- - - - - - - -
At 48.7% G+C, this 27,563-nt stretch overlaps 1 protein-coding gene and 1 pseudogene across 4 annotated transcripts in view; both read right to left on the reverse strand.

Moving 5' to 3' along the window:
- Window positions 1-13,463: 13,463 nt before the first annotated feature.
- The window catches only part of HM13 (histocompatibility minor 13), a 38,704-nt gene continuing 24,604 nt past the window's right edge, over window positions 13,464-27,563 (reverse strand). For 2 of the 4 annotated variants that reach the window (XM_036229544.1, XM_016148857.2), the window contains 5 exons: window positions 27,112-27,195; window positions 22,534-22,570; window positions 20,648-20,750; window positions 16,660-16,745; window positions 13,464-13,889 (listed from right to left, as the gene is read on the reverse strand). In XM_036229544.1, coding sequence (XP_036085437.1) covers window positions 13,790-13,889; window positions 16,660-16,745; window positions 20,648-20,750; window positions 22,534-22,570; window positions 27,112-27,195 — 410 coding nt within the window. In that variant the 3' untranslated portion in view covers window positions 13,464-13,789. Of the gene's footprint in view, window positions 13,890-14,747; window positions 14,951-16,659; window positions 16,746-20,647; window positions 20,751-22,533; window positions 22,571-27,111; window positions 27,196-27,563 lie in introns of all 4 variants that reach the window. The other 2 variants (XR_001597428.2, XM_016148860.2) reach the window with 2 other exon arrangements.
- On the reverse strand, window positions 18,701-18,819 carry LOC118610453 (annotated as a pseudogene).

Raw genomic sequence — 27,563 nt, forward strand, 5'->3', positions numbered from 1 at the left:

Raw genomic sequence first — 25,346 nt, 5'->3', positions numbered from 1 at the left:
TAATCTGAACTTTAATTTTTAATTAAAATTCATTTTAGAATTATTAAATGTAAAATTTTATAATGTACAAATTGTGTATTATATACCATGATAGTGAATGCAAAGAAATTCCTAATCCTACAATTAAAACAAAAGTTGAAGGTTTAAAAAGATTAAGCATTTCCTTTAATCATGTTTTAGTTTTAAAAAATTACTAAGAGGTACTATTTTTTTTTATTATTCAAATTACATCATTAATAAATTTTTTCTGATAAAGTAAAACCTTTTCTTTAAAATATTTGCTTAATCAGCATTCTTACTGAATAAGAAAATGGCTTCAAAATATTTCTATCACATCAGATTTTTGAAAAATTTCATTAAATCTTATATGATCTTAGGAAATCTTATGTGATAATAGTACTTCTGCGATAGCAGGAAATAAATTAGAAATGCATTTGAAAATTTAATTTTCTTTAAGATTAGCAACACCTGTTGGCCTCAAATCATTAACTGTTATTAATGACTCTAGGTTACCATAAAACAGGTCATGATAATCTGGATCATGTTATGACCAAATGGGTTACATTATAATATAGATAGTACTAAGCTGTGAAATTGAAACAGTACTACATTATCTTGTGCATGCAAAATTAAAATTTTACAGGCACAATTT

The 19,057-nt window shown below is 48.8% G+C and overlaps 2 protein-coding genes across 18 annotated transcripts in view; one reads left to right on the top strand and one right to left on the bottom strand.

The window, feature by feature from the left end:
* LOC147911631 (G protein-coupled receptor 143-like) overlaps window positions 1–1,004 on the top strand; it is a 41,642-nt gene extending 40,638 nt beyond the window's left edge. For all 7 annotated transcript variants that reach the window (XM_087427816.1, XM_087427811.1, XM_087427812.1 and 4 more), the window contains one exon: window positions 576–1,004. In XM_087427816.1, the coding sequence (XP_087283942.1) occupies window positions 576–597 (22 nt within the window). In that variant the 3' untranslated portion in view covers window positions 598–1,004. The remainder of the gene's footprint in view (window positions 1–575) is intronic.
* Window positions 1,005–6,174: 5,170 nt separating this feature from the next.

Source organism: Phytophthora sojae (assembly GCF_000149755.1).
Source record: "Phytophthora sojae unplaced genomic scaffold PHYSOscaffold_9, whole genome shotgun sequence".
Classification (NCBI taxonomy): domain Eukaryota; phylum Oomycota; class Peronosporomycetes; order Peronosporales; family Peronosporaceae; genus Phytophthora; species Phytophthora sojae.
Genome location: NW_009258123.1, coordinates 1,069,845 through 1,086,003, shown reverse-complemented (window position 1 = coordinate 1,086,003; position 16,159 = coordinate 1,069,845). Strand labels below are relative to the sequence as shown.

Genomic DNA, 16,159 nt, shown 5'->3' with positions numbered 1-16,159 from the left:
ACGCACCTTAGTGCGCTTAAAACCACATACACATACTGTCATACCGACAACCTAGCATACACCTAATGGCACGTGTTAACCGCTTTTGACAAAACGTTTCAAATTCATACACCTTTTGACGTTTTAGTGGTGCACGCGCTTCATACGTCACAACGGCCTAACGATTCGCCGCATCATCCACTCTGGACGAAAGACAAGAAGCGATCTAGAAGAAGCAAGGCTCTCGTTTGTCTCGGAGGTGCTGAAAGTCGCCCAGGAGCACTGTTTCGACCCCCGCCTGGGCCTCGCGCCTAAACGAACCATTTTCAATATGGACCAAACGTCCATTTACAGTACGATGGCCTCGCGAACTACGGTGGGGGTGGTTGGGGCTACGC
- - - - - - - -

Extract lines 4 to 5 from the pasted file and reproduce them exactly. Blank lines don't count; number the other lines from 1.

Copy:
- The window catches only part of HM13 (histocompatibility minor 13), a 38,704-nt gene continuing 24,604 nt past the window's right edge, over window positions 13,464-27,563 (reverse strand). For 2 of the 4 annotated variants that reach the window (XM_036229544.1, XM_016148857.2), the window contains 5 exons: window positions 27,112-27,195; window positions 22,534-22,570; window positions 20,648-20,750; window positions 16,660-16,745; window positions 13,464-13,889 (listed from right to left, as the gene is read on the reverse strand). In XM_036229544.1, coding sequence (XP_036085437.1) covers window positions 13,790-13,889; window positions 16,660-16,745; window positions 20,648-20,750; window positions 22,534-22,570; window positions 27,112-27,195 — 410 coding nt within the window. In that variant the 3' untranslated portion in view covers window positions 13,464-13,789. Of the gene's footprint in view, window positions 13,890-14,747; window positions 14,951-16,659; window positions 16,746-20,647; window positions 20,751-22,533; window positions 22,571-27,111; window positions 27,196-27,563 lie in introns of all 4 variants that reach the window. The other 2 variants (XR_001597428.2, XM_016148860.2) reach the window with 2 other exon arrangements.
- On the reverse strand, window positions 18,701-18,819 carry LOC118610453 (annotated as a pseudogene).